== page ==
Category Archives: Travel Journal
A perfect elephant reflection, and one of Brian’s final elephant iPad images of the trip before he heads to Kilimanjaro. He chose to spend his last evening before sunset in the Zimbabwe bush just quietly sitting with his wife in a log blind, right beside a waterhole. From the moment he and Dee arrived, the elephants started to appear. Family group after group appeared, punctuated with solitary big bulls checking out the “social scene”. With so much food as a result of good rains this past wet season, Brian reports that there is a real sense of joy with the elephants this year with lots of excess energy around the watering holes!
Brian’s climb to the summit of Mount Kilimanjaro, in support of Calgary Health Trust, begins this Tuesday! For updates visit www.calgaryhealthtrust.ca or search the official hashtag - #conquerkili2014.
Can you see the lion? Look carefully! This lioness passed directly in front of the “Log-pile” blind were Brian and Dee had been quietly sitting. Note Brian’s tripod, his scope and jacket that he left behind on the chair. His guide noticed the lioness before she came to the edge of the pan to drink, giving them time to quietly depart the blind to sit safely in the truck. Later that evening, after sunset at the pan near their tent, they encountered the rest of the pride: 14 in all, patrolling the water’s edge.
The lioness lapped water for at least 10 minutes, before unsuccessfully trying her luck on some zebra. Moments after Brian took this photo, she walked past the “log-pile” blind that he and Dee were sitting in!
Before he heads to Tanzania to climb Kilimanjaro, Brian and his wife Dee have been spending several days in a remote location to share some intimate time with the elephants and lions. They are staying at a place called Davison’s Tented Camp in Hwange National Park. Brian took this photo just before sunset last night. The family of elephant strolled just 3 meters away past the log blind where Brian and Dee were quietly sitting. And yes, a lioness came to drink just moments after this photo was taken!
Note the missing K-9 tooth on this old female lion! Brian indicated that this cat, who was very fat from feeding on a very young elephant, watched his approach with typical focused attention! He and his entire safari group of 13 were able to slowly approach on foot, through the thick scrub forest. They all sat like meerkats, watching the lion watch them.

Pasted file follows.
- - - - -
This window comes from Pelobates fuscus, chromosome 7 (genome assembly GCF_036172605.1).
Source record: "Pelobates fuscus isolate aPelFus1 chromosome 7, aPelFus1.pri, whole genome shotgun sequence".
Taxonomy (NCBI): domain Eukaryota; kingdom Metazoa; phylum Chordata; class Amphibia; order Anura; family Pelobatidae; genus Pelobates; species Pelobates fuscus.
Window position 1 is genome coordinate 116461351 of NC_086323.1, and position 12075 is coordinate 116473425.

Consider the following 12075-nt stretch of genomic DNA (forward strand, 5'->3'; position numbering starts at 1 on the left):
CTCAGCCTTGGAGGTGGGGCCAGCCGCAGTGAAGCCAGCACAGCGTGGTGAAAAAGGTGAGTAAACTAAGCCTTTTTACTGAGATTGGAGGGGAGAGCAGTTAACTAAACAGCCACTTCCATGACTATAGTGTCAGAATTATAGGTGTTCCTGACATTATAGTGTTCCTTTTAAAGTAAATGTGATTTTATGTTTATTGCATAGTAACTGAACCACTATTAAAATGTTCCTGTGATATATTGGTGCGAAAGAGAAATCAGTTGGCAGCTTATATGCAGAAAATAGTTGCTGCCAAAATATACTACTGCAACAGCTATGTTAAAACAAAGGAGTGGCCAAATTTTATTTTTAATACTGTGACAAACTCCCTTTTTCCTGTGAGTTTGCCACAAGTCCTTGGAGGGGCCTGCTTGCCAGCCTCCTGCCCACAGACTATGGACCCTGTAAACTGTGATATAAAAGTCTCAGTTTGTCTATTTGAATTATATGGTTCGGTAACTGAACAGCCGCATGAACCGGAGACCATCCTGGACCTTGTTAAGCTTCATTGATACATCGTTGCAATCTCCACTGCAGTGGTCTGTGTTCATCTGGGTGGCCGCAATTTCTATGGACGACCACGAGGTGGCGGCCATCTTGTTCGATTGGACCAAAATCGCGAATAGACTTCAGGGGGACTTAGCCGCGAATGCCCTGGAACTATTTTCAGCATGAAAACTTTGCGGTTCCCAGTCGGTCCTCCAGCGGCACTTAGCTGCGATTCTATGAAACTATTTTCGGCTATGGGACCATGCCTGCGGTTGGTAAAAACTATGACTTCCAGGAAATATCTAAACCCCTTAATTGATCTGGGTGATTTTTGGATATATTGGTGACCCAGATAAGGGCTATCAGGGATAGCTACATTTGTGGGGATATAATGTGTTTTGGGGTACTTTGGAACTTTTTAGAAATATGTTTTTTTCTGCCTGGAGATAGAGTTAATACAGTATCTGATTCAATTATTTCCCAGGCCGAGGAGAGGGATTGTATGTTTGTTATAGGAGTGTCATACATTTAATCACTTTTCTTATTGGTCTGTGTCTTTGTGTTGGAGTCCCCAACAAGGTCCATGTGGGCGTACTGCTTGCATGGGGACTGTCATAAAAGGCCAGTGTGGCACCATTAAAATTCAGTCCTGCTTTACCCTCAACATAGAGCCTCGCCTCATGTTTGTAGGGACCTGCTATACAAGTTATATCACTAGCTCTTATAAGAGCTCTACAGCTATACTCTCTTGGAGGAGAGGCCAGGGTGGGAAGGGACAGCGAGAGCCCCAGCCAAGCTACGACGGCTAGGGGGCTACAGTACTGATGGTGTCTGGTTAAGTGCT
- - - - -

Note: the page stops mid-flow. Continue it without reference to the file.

The lions in this remote park of northern Zimbabwe offer a rare opportunity for safari adventurists to experience Africa wildlife viewing via a classic, perhaps more traditional level. Here one doesn’t just observe wildlife. Instead, one becomes a part of their ecosystem, walking within the animal populations, in their habitat. He said it makes very ‘real experience’.
This lion appears to be drilling visual holes into Brian’s head!
Mana Pools National Park could be the only location in Africa where this kind of approach close to the African wild dog is possible. Brian took this remarkable photo yesterday, lying on his belly only 10 meters away, with his guide Humphrey Gumpo in the background. He had ‘bum-shuffled’ into position at first, and then switched to crawling on his belly. This rare carnivore is a top level predator, but is a specialized Impala antelope hunter. Of course if other similar sized antelope are in good numbers, they will also be taken. This is the wolf-equivalent of Africa, operating within a highly cooperative pack-society. They have huge home ranges, but can be fairly predictable with their movements during their denning season. Mana Pools has several packs denning within the park at the moment, feeding on the abundant population if Impala.
Brian Keating talks to guest host Rob Brown from Davison’s Camp in Hwange National Park in Zimbabwe.
Walking in on a lion kill was one remarkable experience” Brian reported in a recent email message! Yes, you read correctly: Brian and his group ‘walked’ into the kill site! Mana Pools National Park is perhaps one of the only places in Africa where this is possible, with the right guides, and of course respecting a certain distance.
He took this photograph yesterday morning of two lions on the kill, using his iPad and spotting scope!
The lions were obviously fully aware he and his group were there, perched like human meerkats, watching the lions on the kill from perhaps 100 meters away. The pride has some 24 members, and he counted 8. No doubt many more were in the bush nearby, relaxing with full stomachs. They had killed a 15 year old elephant the day before, providing a huge volume of meat for the large pride.
Brian stayed with the feeding lions until the last fat cat left. Immediately upon his departure, some 100 plus vultures descended upon the kill in a flurry of feathers and dust. Brian’s comment: “Vultures simply have no manners!”
Brian has spent the past few days on the shores of Lake Kariba in Zimbabwe, in Matusadona National Park at Changa Camp. The elephants here have a reddish coloration due to the high iron content of the mud they bathe in. This bull was feeding in the shallows of the shoreline, enjoying some of the abundant water plants growing on the muddy bottom. Brian wrote that the elephant would twist and pull small quantities of plant life from the bottom, and then whip them to remove mud and dirt from the roots before eating.